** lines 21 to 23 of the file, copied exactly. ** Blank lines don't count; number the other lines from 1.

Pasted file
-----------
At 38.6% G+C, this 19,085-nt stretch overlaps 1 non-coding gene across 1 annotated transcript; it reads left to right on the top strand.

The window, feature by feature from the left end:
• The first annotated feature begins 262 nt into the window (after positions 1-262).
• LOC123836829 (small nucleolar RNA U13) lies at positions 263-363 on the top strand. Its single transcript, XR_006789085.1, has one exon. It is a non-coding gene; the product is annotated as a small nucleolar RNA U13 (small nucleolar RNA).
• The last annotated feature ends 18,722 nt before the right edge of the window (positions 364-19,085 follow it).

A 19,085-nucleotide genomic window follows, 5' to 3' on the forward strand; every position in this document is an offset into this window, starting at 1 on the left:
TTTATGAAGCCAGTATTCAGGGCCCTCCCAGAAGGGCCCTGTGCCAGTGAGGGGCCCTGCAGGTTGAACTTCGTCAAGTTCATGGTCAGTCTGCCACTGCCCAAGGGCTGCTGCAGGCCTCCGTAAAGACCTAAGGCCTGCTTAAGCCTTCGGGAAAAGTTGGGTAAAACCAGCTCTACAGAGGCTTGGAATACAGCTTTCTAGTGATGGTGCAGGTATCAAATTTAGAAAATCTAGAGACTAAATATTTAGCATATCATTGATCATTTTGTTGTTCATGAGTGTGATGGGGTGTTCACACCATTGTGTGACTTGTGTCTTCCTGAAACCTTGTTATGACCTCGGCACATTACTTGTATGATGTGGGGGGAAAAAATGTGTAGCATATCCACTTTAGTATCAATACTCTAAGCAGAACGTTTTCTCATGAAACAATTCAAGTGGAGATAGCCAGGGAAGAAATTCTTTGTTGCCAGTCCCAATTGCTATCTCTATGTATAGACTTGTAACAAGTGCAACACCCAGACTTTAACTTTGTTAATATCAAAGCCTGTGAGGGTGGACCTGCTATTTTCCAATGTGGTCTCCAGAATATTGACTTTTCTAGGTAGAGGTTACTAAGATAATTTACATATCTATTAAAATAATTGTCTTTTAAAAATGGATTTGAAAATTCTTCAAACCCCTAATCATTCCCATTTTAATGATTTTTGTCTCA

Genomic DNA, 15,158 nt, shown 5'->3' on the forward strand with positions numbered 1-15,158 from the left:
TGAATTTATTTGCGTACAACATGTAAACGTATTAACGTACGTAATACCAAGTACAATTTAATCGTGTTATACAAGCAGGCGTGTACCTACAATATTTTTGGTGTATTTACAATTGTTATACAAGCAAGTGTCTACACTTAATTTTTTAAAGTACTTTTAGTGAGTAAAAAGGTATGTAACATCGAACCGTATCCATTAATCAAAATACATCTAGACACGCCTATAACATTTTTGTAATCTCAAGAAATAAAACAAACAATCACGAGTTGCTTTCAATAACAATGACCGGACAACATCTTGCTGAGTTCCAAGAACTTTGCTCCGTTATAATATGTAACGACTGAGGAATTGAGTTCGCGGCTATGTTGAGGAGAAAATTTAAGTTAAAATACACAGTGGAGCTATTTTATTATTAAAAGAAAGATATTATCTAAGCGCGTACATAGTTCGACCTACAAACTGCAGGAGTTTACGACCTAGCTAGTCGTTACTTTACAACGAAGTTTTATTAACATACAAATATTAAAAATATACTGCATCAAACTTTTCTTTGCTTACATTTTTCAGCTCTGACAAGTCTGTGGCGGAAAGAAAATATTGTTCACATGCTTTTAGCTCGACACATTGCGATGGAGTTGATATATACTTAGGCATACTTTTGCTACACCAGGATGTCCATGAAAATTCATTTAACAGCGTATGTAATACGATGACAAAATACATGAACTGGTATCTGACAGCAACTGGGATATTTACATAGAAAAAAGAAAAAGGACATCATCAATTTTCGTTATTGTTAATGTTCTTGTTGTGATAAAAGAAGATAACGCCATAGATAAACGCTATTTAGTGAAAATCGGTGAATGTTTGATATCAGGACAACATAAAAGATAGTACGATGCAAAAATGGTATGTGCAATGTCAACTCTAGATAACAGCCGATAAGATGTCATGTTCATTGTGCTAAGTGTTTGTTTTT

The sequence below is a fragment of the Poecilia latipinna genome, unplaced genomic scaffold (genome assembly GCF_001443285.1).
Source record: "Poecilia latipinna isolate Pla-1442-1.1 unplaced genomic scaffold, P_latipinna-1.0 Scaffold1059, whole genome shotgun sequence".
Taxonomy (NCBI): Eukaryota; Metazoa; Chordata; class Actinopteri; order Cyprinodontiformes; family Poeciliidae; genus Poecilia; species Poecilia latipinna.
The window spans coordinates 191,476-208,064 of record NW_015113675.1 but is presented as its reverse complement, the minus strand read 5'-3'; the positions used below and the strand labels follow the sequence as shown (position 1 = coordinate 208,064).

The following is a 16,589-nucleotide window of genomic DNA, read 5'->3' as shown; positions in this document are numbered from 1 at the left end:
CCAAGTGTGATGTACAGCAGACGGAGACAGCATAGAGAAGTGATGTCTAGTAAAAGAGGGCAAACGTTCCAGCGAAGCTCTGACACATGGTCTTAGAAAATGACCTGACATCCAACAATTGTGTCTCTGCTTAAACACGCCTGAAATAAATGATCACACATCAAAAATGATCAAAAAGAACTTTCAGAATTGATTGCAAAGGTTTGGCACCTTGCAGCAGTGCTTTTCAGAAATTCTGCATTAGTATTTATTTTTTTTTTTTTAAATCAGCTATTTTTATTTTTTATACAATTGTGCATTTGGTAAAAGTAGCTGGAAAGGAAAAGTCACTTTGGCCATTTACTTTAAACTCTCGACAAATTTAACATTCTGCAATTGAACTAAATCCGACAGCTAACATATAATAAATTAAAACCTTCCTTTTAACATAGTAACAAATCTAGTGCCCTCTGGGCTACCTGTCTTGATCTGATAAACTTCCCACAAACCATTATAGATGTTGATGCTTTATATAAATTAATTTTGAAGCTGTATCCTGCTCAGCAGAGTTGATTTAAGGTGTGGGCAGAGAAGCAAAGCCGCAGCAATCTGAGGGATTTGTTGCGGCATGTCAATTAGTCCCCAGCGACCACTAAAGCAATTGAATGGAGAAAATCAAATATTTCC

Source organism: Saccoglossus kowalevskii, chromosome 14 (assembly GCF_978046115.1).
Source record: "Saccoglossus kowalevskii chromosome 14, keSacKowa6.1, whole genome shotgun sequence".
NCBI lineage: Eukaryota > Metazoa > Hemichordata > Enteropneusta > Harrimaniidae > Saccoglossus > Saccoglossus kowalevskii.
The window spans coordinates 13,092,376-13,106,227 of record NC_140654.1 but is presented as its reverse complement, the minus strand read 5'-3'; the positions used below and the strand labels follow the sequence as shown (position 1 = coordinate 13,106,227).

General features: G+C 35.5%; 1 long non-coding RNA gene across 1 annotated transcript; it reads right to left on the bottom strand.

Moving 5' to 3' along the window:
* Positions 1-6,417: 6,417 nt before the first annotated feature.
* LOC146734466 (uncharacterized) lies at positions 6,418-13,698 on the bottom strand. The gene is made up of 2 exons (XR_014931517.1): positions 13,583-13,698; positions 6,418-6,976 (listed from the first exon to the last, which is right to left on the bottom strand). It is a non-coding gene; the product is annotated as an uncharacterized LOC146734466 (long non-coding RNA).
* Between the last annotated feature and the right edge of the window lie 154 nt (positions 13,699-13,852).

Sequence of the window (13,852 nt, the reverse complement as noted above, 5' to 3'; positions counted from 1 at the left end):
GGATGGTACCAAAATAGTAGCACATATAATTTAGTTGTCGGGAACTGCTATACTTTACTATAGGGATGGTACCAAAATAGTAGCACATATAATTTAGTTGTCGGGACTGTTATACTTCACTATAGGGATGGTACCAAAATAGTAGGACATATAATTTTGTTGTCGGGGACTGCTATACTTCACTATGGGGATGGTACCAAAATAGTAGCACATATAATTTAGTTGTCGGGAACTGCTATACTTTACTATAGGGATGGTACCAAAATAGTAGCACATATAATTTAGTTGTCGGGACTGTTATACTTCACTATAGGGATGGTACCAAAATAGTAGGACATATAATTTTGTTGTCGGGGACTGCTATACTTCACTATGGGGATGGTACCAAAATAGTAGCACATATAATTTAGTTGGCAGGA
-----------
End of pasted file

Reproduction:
Moving 5' to 3' along the window:
* Positions 1-6,417: 6,417 nt before the first annotated feature.
* LOC146734466 (uncharacterized) lies at positions 6,418-13,698 on the bottom strand. The gene is made up of 2 exons (XR_014931517.1): positions 13,583-13,698; positions 6,418-6,976 (listed from the first exon to the last, which is right to left on the bottom strand). It is a non-coding gene; the product is annotated as an uncharacterized LOC146734466 (long non-coding RNA).